Vestas is the world’s leading wind power company, and Denmark is known for its progressive approach to renewables. Could a business like Vestas have been started in any other country?
It’s difficult to say. Denmark was a pioneer in developing commercial wind power during the 1970s. As concerns over global warming grew in the 1980s, Denmark found itself with relatively high carbon dioxide emissions per capita, primarily due to the coal-fired electrical power plants that had become the norm after the 1973 and 1979 energy crises.
Renewable energy became the natural choice for Denmark, reducing our dependence on other countries for energy, and greenhouse gas (GHG) emissions.
Furthermore, one year before the Chernobyl disaster, the Danes passed a law forbidding the construction of nuclear power plants.
The Danish grassroots movement also played a big role. The Danish Anti-nuclear Movement's smiling-sun logo "Nuclear Power? No Thanks" spread worldwide, and the renewable alternatives were promoted by the Danish Organisation for Renewable Energy.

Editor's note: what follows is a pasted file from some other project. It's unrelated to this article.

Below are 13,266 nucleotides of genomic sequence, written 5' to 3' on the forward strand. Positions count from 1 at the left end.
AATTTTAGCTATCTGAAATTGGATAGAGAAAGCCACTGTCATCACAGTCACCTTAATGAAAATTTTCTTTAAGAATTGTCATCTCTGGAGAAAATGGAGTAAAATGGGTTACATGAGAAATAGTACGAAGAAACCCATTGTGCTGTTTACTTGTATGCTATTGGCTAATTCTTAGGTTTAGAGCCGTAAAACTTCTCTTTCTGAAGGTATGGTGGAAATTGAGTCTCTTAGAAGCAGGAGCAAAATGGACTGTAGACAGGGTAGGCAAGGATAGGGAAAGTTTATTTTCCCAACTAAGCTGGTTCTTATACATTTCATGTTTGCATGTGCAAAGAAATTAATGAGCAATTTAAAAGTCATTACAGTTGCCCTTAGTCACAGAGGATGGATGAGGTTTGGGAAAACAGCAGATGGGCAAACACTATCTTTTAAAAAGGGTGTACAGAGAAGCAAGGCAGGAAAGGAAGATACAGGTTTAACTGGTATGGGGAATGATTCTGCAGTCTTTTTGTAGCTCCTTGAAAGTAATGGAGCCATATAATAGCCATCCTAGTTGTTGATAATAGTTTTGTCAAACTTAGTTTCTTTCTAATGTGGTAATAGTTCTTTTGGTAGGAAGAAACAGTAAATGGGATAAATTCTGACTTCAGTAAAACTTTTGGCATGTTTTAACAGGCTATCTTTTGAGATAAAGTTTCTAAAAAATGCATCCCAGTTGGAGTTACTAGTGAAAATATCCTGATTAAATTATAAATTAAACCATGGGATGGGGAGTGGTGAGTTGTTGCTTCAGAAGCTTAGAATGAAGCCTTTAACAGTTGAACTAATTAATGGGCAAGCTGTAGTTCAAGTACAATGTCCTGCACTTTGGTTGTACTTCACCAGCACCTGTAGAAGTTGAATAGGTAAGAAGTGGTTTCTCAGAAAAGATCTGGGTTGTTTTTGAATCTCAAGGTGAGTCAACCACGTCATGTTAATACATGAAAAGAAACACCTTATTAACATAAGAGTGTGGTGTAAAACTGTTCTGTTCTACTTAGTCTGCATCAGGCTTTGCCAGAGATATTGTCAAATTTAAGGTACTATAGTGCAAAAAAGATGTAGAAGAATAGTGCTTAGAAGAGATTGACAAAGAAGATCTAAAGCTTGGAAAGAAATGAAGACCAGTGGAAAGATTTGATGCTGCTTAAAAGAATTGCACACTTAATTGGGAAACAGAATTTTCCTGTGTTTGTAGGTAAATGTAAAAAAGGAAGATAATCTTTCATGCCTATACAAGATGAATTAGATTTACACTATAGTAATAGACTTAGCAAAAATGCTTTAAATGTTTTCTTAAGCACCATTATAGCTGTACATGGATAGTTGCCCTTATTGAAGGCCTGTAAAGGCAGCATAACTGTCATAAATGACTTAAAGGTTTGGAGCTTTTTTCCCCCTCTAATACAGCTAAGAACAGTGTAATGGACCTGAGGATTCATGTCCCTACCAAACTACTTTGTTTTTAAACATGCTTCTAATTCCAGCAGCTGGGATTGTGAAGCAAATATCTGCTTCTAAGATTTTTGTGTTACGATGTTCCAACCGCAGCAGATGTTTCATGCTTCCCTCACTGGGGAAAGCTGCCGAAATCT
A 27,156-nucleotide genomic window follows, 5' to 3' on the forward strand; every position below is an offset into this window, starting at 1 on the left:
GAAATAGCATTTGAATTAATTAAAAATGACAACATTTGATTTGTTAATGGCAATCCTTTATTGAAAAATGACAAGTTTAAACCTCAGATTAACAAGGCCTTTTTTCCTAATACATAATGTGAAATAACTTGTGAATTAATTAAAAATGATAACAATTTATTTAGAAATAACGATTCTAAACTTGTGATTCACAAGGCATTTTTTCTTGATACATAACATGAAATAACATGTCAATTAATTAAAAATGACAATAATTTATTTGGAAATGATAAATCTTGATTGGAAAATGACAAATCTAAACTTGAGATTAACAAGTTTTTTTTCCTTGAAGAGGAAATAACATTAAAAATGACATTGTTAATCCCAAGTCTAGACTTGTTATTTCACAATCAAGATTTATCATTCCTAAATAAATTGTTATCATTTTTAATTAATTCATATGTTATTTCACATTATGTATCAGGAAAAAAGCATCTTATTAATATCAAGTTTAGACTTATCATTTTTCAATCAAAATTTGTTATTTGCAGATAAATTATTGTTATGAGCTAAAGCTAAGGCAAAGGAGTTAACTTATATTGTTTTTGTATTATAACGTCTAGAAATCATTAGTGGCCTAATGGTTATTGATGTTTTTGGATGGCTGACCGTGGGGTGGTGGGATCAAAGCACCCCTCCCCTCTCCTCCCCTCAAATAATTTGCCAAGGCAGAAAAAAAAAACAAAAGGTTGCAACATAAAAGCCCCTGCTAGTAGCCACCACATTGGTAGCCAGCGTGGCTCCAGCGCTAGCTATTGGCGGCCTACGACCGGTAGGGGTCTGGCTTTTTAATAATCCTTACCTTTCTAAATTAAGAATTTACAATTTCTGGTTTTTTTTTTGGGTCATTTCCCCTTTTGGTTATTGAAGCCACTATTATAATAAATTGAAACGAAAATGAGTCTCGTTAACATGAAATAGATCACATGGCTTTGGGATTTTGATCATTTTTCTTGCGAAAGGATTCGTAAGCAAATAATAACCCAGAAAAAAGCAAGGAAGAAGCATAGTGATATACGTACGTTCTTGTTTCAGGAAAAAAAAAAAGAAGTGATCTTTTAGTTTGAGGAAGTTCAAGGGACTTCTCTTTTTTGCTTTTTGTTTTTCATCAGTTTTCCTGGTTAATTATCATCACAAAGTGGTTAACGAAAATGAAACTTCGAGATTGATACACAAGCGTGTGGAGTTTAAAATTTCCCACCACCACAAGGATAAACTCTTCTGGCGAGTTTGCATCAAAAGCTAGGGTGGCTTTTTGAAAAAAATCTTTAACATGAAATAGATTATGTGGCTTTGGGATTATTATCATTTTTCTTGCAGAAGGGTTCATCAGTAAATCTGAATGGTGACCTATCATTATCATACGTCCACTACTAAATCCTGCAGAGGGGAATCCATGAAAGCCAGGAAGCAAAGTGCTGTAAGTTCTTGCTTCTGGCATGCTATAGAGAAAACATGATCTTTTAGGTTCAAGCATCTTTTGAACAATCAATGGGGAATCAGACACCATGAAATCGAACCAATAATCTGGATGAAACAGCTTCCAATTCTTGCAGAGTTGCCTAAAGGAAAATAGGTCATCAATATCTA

Many countries tried to subsidise green technology, but most failed to make a viable industry. The Danish system was an exception, providing 30% of initial capital cost in the early years which was gradually reduced to zero, but still maintaining a feed-in tariff. Finally, Denmark has always had fairly good wind resources.
Can you give us a snapshot of how the wind energy market is developing globally?
Based on the forecasts done by the Global Wind Energy Council (GWEC), we expect the market to continue to diversify over the coming years. Most of the growth will be in markets outside the countries in the Organisation for Economic Co-operation and Development (OECD).
Inside the OECD, wind power is approaching double-digit penetration levels in an increasing number of markets, and demand is either stalling or going backwards. The fight for market share and policy support is becoming more and more intense.
The competition with fossil fuel incumbents will continue until and unless there is a global price on carbon, a prospect which few look for any time soon even though the Chinese have started to consider it. However, the shine is starting to come off of the notion of the ‘Golden Age of Gas’, much touted in recent years, as the environmental and climate impacts of the fracking revolution in the US begin to emerge, and as artificially low prices begin to rise.